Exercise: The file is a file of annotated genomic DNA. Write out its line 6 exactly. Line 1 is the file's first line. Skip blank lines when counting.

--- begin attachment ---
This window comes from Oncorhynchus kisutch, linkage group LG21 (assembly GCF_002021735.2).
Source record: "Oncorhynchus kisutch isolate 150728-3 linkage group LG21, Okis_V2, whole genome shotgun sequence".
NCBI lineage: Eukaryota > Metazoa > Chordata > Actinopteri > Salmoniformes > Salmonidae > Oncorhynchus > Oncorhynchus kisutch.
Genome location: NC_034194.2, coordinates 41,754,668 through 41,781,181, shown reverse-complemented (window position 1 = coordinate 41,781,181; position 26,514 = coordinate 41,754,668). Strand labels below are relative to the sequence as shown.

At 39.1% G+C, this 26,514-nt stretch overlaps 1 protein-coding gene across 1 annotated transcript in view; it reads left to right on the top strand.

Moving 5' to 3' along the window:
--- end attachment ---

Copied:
Moving 5' to 3' along the window: